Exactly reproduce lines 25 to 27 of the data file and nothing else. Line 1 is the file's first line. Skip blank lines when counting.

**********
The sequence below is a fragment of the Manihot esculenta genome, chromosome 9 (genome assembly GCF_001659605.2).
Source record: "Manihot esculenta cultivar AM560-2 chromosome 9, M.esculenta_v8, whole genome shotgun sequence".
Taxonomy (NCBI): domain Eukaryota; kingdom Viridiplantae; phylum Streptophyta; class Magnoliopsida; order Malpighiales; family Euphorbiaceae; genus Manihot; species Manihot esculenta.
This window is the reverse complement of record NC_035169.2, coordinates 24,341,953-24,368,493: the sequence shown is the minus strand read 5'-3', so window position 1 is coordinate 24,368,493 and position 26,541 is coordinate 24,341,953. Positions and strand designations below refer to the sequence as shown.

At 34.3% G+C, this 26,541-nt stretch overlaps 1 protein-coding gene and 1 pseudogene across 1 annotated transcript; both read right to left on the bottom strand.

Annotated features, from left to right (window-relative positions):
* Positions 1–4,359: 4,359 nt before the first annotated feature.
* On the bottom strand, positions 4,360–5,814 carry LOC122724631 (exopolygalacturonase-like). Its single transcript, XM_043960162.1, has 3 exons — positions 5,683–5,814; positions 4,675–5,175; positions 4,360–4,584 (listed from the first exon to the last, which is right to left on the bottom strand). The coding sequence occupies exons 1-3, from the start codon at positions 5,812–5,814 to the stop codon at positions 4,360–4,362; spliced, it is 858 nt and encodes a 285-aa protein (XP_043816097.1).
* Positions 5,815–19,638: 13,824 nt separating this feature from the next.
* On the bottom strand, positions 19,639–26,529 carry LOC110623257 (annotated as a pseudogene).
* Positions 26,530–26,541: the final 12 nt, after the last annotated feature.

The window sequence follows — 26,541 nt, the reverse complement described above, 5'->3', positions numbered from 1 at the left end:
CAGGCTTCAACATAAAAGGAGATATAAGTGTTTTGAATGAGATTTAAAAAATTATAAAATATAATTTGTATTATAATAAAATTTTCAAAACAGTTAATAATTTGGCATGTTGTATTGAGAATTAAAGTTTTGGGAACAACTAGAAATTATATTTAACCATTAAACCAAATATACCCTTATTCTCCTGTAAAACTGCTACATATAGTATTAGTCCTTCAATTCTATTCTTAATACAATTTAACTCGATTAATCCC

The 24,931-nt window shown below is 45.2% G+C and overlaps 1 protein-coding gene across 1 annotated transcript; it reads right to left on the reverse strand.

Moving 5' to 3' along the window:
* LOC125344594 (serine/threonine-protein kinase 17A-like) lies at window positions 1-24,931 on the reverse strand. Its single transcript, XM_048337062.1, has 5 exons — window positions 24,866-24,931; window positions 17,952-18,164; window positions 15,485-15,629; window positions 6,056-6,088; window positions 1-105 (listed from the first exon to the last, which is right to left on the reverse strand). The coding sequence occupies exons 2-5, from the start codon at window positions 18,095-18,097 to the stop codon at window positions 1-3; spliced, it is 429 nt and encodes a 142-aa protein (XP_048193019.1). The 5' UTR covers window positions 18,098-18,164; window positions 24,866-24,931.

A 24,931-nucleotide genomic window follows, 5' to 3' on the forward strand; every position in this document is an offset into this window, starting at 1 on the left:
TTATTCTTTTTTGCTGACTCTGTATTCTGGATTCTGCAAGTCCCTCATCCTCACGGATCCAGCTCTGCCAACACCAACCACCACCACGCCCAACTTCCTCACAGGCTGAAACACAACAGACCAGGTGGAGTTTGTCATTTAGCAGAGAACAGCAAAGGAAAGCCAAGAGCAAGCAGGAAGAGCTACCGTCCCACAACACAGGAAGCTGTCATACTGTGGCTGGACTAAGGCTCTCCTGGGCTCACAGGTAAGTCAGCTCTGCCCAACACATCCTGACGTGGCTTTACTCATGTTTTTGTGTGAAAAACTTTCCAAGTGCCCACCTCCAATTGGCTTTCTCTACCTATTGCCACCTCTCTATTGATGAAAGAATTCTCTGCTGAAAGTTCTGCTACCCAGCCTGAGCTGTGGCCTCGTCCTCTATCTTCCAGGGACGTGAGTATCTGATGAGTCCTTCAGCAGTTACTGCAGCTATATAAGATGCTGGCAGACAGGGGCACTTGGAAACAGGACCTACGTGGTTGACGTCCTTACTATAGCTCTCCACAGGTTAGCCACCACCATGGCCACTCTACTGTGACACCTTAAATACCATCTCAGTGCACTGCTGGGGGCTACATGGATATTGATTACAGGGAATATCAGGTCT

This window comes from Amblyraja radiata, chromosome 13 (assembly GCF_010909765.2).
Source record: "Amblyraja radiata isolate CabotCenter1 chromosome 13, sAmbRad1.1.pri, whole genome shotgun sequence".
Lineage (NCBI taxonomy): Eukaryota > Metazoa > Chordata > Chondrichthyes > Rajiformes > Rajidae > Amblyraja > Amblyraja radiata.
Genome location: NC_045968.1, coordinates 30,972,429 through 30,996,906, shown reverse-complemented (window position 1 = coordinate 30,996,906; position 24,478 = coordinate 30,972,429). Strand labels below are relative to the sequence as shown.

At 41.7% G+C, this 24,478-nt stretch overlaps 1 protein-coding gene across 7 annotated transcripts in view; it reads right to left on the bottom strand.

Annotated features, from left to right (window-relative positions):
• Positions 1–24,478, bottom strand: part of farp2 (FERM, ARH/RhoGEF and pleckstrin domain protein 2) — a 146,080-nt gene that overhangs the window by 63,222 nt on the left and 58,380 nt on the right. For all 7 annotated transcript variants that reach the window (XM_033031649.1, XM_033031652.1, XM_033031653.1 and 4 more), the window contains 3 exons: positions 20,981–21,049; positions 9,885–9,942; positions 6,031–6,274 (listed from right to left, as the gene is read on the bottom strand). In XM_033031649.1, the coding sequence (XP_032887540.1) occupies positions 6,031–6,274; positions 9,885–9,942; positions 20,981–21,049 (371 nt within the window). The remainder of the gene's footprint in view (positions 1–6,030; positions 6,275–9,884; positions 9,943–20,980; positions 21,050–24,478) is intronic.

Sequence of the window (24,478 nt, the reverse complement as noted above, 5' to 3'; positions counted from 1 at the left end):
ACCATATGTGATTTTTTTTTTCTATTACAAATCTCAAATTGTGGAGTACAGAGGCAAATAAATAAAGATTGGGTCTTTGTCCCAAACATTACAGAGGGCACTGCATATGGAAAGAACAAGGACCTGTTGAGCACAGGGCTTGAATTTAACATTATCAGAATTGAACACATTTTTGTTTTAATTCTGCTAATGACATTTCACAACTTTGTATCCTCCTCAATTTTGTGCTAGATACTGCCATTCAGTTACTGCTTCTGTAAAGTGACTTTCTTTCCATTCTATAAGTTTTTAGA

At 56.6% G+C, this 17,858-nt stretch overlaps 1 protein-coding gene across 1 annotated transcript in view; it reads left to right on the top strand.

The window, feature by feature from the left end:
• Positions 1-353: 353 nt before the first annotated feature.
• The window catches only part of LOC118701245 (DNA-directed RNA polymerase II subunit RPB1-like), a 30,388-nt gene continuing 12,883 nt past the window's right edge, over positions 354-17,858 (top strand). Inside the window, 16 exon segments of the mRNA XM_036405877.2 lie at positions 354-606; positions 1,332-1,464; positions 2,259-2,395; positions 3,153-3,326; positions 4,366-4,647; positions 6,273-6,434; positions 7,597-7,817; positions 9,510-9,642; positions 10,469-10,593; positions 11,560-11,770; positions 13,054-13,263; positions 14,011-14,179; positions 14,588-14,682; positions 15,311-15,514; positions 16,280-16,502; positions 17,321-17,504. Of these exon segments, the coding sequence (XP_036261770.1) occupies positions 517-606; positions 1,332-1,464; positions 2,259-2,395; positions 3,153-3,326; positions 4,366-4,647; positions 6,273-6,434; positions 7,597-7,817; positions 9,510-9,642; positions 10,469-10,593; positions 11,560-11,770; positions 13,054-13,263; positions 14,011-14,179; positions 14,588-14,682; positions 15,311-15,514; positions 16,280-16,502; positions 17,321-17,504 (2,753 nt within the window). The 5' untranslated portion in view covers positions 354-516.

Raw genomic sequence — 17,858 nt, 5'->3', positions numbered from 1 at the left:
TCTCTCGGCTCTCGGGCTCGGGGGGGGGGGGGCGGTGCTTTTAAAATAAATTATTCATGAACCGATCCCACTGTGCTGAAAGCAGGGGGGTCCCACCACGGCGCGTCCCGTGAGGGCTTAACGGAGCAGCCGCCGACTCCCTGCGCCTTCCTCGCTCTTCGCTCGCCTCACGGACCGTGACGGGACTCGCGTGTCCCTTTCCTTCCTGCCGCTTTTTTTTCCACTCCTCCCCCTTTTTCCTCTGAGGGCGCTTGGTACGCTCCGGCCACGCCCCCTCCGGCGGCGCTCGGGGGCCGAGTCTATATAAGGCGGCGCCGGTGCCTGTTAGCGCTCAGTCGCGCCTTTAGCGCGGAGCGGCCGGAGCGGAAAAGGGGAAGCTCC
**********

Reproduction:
• Positions 1–24,478, bottom strand: part of farp2 (FERM, ARH/RhoGEF and pleckstrin domain protein 2) — a 146,080-nt gene that overhangs the window by 63,222 nt on the left and 58,380 nt on the right. For all 7 annotated transcript variants that reach the window (XM_033031649.1, XM_033031652.1, XM_033031653.1 and 4 more), the window contains 3 exons: positions 20,981–21,049; positions 9,885–9,942; positions 6,031–6,274 (listed from right to left, as the gene is read on the bottom strand). In XM_033031649.1, the coding sequence (XP_032887540.1) occupies positions 6,031–6,274; positions 9,885–9,942; positions 20,981–21,049 (371 nt within the window). The remainder of the gene's footprint in view (positions 1–6,030; positions 6,275–9,884; positions 9,943–20,980; positions 21,050–24,478) is intronic.

Sequence of the window (24,478 nt, the reverse complement as noted above, 5' to 3'; positions counted from 1 at the left end):
ACCATATGTGATTTTTTTTTTCTATTACAAATCTCAAATTGTGGAGTACAGAGGCAAATAAATAAAGATTGGGTCTTTGTCCCAAACATTACAGAGGGCACTGCATATGGAAAGAACAAGGACCTGTTGAGCACAGGGCTTGAATTTAACATTATCAGAATTGAACACATTTTTGTTTTAATTCTGCTAATGACATTTCACAACTTTGTATCCTCCTCAATTTTGTGCTAGATACTGCCATTCAGTTACTGCTTCTGTAAAGTGACTTTCTTTCCATTCTATAAGTTTTTAGA